Limited In-Person Voting Now Required For 7th District Special Election

With just weeks to plan, Maryland will open three voting centers for the special election to replace the late U.S. Rep. Elijah E. Cummings (D) in the 7th congressional district.

A divided State Board of Elections, in an emergency teleconference meeting Monday morning, could not determine that a mail-only process for the special general election on April 28 would pass constitutional muster.

The board had previously backed a mail-only process for the special election in March, citing health concerns amid the COVID-19 pandemic.

But a proclamation from Gov. Lawrence J. Hogan Jr. (R) on Friday required that the board issue a written declaration that a mail-in process for the special election would comply with the Maryland and U.S. constitutions and that it was “not possible to utilize voting centers in a manner that mitigates and reduces a substantial threat to public safety or health.”

Advocates and Maryland’s top legislators have argued ― to the governor and to the state board ― that moving forward with no in-person voting could disenfranchise some of Maryland’s most vulnerable voters, including people with disabilities or limited access to postal services.

During debate after a one-hour closed session on Monday morning, two elections board members ― Vice Chairman Patrick J. Hogan and Malcolm L. Funn ― argued that the board should maintain its policy to avoid in-person voting during the April 28 election.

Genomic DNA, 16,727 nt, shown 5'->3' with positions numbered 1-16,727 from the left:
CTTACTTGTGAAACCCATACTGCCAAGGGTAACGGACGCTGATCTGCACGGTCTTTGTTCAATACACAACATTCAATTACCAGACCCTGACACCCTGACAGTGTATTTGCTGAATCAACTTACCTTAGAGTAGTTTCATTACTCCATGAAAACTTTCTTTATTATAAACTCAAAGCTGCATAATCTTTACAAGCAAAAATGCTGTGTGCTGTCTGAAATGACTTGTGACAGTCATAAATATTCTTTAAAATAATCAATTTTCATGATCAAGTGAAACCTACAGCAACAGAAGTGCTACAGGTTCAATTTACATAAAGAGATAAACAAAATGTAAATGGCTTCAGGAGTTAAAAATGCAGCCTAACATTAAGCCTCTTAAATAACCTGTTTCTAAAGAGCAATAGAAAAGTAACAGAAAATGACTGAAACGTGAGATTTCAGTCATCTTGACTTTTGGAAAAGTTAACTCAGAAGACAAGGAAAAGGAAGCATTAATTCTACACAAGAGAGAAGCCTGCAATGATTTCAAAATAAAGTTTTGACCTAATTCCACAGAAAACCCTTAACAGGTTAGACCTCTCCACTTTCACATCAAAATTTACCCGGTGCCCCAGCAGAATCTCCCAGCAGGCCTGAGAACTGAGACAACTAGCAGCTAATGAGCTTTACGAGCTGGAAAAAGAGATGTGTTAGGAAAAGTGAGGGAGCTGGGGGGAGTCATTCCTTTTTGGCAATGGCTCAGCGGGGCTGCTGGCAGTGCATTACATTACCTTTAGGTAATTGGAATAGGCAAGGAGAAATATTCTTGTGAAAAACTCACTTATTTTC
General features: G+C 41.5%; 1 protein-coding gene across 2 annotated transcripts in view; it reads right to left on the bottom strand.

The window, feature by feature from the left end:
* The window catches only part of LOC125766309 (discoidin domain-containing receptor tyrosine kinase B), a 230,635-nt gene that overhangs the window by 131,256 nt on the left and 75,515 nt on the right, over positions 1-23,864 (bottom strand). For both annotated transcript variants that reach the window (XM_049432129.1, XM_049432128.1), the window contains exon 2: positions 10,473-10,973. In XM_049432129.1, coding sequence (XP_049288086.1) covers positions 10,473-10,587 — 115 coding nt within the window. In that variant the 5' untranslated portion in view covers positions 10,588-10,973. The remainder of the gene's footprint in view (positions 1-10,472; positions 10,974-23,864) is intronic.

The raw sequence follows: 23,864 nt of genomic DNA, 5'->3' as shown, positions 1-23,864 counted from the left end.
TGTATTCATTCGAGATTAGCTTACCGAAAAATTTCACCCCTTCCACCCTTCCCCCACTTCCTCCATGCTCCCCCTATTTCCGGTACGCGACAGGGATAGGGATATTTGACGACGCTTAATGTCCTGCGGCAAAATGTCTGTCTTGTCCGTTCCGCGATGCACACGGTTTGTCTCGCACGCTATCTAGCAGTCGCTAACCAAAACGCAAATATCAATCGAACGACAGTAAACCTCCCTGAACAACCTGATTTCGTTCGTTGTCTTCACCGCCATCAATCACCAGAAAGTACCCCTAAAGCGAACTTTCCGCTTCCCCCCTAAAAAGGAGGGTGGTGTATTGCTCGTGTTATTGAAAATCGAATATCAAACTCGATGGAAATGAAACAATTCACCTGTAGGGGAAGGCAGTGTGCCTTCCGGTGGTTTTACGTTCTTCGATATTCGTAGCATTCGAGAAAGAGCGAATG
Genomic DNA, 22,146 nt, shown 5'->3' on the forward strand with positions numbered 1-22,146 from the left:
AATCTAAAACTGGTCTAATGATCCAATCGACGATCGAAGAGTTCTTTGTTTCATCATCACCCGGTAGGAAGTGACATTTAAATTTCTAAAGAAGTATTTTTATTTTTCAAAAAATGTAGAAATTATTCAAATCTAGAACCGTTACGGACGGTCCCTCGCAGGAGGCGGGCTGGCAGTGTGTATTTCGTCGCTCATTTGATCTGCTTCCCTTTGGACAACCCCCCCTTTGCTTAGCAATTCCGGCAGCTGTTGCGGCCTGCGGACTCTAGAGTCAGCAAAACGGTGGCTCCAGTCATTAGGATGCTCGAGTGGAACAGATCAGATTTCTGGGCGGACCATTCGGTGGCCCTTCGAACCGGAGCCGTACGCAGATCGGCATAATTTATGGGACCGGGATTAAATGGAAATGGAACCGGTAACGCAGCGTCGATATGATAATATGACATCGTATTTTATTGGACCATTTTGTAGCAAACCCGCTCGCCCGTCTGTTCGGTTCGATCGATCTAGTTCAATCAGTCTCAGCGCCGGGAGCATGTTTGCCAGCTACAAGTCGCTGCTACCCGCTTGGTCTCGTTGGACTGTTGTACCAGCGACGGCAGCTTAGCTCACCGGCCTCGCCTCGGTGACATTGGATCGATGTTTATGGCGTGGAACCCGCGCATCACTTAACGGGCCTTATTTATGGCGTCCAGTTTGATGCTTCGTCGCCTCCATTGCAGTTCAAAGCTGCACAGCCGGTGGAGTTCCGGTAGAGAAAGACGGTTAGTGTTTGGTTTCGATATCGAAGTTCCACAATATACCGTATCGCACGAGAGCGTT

“I think April 28 is still too much in the middle of the pandemic,” Patrick Hogan said. “And the possibility of contracting COVID-19 remains high.”

The Institute For Health Metrics And Evaluation currently predicts a peak in deaths from the novel coronavirus in Maryland this week, with nearly 600 deaths predicted through May 1.

The vice chairman added that extended voter registration deadlines and an online ballot-marking tool that allows disabled voters to get assistance met his threshold for constitutionality, under the current circumstances.

Two other board members ― Kelley Howells and William G. Voelp ― said they believed health concerns could be mitigated to allow a very limited number of voters to cast ballots in person. They cited essential businesses, like grocery stores, that have been allowed to remain open in the state.

Howells said very few voters should be considering casting ballots in person during the special election. Ballots with pre-paid postage were mailed out to every active voter in the district last week.